a. Overall concept. A village center is a commercial, business, and social center with the characteristics of a traditional downtown. Its primary focus is serving residents in the surrounding residential area though it may have businesses that attract patrons from the larger community. Methods for achieving:

    The center contains a variety of uses catering to residents, such as convenience stores, barber shops and hair salons, dry cleaning businesses, restaurants, branch banks, and video rental stores.

    Mixed use buildings containing businesses and residences, as well as residential buildings, are included in the village center. Residential densities decrease with distance from the center, providing a transition to low density residential areas.

    Buildings are arranged in a compact configuration with a pedestrian orientation.

    Public spaces, such as plazas and central greens, provide focal points, informal gathering places, and opportunities for special events.

    The village center is designed to serve the pedestrian rather than the vehicle.

    b. Access and circulation. Access to the village center is safe and convenient for pedestrians, bicycles, and vehicles from nearby residential areas as well as exterior roadways; the village center is oriented for the pedestrian rather than the vehicle.

    Access to the village center from surrounding residential areas is safe and convenient for pedestrians, bicycles, and vehicles.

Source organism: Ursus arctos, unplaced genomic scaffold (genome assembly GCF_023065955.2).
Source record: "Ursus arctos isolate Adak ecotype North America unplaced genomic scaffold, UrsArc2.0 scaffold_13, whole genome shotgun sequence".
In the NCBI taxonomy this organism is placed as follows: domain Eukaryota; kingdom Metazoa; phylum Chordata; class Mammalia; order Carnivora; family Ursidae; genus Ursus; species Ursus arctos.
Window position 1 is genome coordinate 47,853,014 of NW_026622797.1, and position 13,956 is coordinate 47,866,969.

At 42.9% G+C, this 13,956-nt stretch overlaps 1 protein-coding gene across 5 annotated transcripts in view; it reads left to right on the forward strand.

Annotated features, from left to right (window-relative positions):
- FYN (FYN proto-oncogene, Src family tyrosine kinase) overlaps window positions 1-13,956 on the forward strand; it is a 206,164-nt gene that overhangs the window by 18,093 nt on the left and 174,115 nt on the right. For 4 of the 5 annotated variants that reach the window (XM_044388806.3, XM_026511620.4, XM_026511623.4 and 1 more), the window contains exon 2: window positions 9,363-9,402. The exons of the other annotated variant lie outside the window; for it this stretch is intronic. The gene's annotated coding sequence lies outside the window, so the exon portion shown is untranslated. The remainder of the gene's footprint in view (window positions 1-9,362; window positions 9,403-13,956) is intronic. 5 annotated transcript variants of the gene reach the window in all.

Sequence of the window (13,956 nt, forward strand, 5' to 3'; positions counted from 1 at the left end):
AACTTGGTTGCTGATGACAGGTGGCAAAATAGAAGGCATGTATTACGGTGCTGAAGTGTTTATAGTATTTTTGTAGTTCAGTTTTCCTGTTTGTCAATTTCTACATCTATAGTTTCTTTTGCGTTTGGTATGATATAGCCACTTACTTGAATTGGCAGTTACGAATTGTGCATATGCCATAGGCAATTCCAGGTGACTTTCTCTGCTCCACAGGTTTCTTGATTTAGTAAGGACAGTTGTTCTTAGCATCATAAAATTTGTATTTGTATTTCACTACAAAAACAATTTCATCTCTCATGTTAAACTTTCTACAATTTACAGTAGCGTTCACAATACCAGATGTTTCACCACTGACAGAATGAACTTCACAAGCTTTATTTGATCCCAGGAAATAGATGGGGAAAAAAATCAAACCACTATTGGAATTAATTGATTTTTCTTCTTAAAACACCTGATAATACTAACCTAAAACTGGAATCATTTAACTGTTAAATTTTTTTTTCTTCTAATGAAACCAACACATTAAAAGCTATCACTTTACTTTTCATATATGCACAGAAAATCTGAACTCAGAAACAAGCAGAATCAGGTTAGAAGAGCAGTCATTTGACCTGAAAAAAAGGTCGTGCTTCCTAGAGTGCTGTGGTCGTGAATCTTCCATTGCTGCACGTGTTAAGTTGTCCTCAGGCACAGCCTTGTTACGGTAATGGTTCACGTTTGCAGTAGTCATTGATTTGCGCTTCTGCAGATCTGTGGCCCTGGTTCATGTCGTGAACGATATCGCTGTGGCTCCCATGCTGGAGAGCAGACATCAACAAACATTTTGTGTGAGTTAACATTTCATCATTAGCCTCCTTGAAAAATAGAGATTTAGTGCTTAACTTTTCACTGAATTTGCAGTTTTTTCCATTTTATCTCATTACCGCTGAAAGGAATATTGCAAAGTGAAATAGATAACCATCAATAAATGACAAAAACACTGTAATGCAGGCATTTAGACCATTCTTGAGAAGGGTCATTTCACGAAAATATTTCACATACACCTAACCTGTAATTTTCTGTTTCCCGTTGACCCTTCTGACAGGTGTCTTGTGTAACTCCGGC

Bike racks are provided close to businesses and parks.

    A major or minor collector provides access from exterior roadways to the village center and provides a transition to minor collectors and local streets within the village center.

    The village center streets have low speed limits and a comprehensive system of sidewalks and crosswalks.

    Peripheral parking areas are provided; street parking is permitted.

    Parking areas are located to the side and rear of buildings and serve multiple businesses.

    c. Open space. Open space in the village center provides recreation for its residents and visitors and provides areas for special events. Methods for achieving:

    Parks and open space provide connections between residential areas and the village center.

    Plazas, greens, neighborhood parks, and mini-parks are centrally located within the village center.

    Benches, gazebos, landscaping, decorative lighting and other facilities are provided to encourage social interaction and enjoyment of open space in the village center.

    Outdoor eating areas are provided away from vehicular traffic and adjacent to public spaces.

    d. Streetscape. The village center streetscape is similar to the traditional downtown. Methods for achieving:

    Buildings are located close to streets and have direct access to the sidewalk.

    Streets have sidewalks with low, decorative lighting, street trees, and street furniture.

    Less than thirty (30) percent of the street frontage is occupied by parking areas.

    Architectural guidelines ensure that all buildings in the village center are compatible in style and scale. No large scale buildings dominate the streetscape.

(Ord. No. 2018-07, § 5, 09-19-18)